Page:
Here are 5 Indian communities who are working to preserve and produce several native plant varieties across the country.
Since time immemorial, symbiotic understanding and knowledge of traditional crops has been handed down from one generation to the next in many farming communities in India. In recent times, scientific research has also corroborated the fact that the diversity of indigenous plant varieties can offer a home-grown solution to challenges brought by climate change, particularly as modern agriculture relies on a very limited number of crops and varieties.
Here are 5 Indian communities who are working to protect and produce several native plant varieties across the country.
1. Farming community of Sagam and Danwathpora villages in Anantnag, Jammu and Kashmir,
Sagam and Danwathpora villages are climatically among the rarest places in Kashmir valley suitable for the cultivation of once near-extinct Mushkbudji and Kamad, scented varieties of rice grain famous for giving away a resplendent aroma. Over thousand farmers in this village grow Mushkbudji and Kamad across an estimated area of above 60 hectares annually producing nearly 3000 quintals of the two varieties of this robust, aromatic rice.
In addition to cultivation and conservation of these rice varieties, this community is also involved in post harvest processing and marketing. This community shared their varieties for extend the irrigation channels to such areas for development. Valuable inputs to the production of these indigenous varieties are provided by the scientists of the Mountain Research Centre for Field Crops at Khudwani, run by Sher-e-Kashmir Kashmir University of Agricultural Sciences and Technology (SKUAST).
For more information, contact: Dr. Ghulam Ahmad Parray
Associate Director Research,
Mountain Research Centre for Field Crops (SKUAST),
Khudwani, Anantnag, Jammu and Kashmir – 192102
2. Chengalikodan Banana Growers Association, Erumapetty, Thrissur District, Kerala
Chengalikodan Nendran Banana, also known Chengazhikode Banana, is among the most popular traditional fruits cultivated in Thrissur districtof Kerala. This variety of Nendran banana is famed for its characteristic taste, bunch shape and fruit colour – the mature fruits are pale yellow and, on ripening, turn golden yellow with red patches. This variety was recognised with Geographical Indication tag in 2015.
The Chengalikodan Banana Growers’ Association of Erumapetty cultivates this unique variety of banana organically which gives its unusual yellow colour and texture. Green manure, ash and cow dung are used to supplement the growth of this variety. This banana also demands extreme care, timely watering and adequate sunshine. With technical support provided by the Agricultural Engineering College in Thavanoor, the Chengalikodan Banana Growers’ Association is now working on value-added-product ideas like baby food and noodles made from Nendran banana.
For more information, contact:
Chengalikodan Banana Growers Association,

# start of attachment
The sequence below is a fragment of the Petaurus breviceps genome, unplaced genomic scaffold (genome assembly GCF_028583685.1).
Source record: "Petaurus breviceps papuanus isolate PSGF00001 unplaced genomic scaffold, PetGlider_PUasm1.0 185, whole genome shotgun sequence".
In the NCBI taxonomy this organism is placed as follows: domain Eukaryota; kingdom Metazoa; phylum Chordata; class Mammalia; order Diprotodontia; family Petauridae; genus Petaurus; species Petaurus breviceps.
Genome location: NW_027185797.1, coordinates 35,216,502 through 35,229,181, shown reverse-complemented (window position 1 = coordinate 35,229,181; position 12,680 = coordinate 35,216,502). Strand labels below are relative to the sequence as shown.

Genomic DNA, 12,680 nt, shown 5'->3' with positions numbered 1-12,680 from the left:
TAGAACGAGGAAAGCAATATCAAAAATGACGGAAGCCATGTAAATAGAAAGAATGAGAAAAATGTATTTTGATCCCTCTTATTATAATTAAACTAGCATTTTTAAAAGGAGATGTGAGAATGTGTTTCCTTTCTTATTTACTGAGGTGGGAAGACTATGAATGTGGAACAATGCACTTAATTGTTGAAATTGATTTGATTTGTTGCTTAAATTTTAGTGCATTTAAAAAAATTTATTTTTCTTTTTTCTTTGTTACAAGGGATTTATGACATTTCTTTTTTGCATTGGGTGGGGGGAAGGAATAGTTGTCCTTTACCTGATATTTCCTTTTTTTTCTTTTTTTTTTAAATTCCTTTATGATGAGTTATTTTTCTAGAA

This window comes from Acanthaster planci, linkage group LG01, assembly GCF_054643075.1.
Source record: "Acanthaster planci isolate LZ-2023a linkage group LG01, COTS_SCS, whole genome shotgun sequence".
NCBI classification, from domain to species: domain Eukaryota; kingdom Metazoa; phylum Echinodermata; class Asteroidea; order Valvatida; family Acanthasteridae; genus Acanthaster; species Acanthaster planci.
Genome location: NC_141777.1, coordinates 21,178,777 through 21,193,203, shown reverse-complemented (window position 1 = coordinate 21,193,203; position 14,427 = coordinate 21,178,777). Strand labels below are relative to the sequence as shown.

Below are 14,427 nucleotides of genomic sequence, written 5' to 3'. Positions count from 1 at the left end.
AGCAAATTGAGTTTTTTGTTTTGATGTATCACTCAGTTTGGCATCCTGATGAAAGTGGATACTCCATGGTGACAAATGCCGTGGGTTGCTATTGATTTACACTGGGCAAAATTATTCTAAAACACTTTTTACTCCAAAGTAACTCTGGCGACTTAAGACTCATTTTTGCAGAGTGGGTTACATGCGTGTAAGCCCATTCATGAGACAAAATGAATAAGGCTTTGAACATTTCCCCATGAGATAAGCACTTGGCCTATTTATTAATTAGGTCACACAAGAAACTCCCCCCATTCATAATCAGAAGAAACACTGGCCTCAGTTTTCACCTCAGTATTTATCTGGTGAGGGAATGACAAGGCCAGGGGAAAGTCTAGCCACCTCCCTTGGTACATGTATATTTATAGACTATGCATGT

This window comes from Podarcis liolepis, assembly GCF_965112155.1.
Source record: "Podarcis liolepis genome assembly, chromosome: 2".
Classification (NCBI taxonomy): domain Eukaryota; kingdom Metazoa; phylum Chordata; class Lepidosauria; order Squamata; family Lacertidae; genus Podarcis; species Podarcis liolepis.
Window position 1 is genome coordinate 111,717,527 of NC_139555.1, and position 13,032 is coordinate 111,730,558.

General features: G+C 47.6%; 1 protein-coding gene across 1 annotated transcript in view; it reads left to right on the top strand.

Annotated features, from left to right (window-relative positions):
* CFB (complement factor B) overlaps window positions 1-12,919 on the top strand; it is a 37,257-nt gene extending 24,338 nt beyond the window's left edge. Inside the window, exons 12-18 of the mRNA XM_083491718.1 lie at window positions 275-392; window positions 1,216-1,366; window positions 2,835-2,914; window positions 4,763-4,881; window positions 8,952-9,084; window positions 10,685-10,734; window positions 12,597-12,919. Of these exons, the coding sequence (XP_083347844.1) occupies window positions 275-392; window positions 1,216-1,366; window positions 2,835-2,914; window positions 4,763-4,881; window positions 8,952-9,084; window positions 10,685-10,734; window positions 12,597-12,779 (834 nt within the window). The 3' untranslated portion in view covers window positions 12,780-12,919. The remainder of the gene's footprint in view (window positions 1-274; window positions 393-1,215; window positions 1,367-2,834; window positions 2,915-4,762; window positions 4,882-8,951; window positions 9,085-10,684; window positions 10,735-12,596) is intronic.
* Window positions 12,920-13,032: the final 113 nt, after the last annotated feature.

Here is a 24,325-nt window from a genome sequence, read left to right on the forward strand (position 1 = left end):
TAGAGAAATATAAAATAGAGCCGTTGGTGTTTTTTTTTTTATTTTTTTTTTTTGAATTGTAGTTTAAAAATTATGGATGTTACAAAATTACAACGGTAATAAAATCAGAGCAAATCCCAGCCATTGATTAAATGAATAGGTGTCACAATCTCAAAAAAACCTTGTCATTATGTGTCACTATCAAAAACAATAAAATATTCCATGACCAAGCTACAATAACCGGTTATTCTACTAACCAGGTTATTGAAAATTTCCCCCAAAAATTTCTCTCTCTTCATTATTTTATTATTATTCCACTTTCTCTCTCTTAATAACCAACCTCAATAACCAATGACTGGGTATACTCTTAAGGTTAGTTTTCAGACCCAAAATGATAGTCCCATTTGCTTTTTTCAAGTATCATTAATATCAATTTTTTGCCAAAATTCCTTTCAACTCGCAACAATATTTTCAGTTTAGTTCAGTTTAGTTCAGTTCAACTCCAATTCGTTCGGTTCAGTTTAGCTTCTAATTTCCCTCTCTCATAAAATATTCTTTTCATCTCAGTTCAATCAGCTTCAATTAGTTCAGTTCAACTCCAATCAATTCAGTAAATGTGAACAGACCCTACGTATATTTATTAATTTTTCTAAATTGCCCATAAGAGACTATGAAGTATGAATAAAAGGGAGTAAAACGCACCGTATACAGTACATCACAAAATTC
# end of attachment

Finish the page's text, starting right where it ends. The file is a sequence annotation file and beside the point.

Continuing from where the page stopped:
Krishi Bhavan, Erumapetty, Thrissur, Kerala – 680 584
3. Sagar Krishnanagar Swami Vivekananda Youth Cultural Society, South 24 Parganas District, West Bengal
Located in the agro-biodiversity hotspot of the Gangetic delta, the villages of West Bengal’s South 24 Parganas district are involved in conservation of thirty nine traditional varieties of rice and thirty four types of medicinal plants. Some of the rice varieties, like Badshabhog, Durgabhog, Dudheswar, Harinakhuri, Kalajira, Kartikbhog, and Kanakchur are aromatic, economic and versatile in nature.
In an initiative organised by the Sagar Krishnanagar Swami Vivekananda Youth Cultural Society, volunteers distribute seeds of indigenous rice varieties among the farming communities of the region to bring back the cultivation of indigenous varieties of rice, along with traditional and organic cultivation methods.
For more information, contact: Shukdeb Nath
Sagar Krishnanagar Swami Vivekananda Youth Cultural Society,
Block Sagar, District South 24 Parganas
West Bengal – 743373
4. Khola / Canacona Chilli Cultivators Groups, Khola, Canacona Taluk, Goa
Khola is the name of a small village in Canacona taluk, about 90 km from Panaji. The bright red, pungent Khola chilli produced in the taluk came to be named after the village since the villagers were the first to produce chillies used to make the tasty Goan papads .
Today, the farmers of the region have organised themselves into Chilli Cultivator Groups that are actively involved in conservation of traditional local varieties of chillies, cluster beans, tuber crops and other vegetables. The groups use cow dung, leaf moulds and earthworms of Eudrilus Eugeniae species to make vermi-compost for their fields. They also provide financial aid to women preparing Khola chilli papads at home.
For more information, please contact: Shivram Gaonkar
Zonal Agriculture Officer (ZAO), Canacona
Phone Number: 0832-2643066
5. Karen Welfare Association, Webi village, Mayabunder, Middle Andaman, Andaman and Nicobar Islands
Residents of the Middle Andaman island, the Karen community is known for their rich traditional knowledge of local forests and seas. Actively involved in conservation of the biodiversity that surrounds their village Webi, the Karens have been organically cultivating six traditional varieties of rice – Khushbayya, Black Burma, White Burma, Mushley, Nyawin and Red Burma – since 1925.
Assisted by the Andaman and Nicobar Environment Team (ANET), the Karen community has also formed a women’s self-help group called Andaman Karen Crafts (AKC) that makes and sells traditional handicrafts.
For more information, contact: Andaman and Nicobar Environment Team (ANET)
Phone No. : +91 3192 280081
Mobile No : +91 99332 25656
Email : firstname.lastname@example.org
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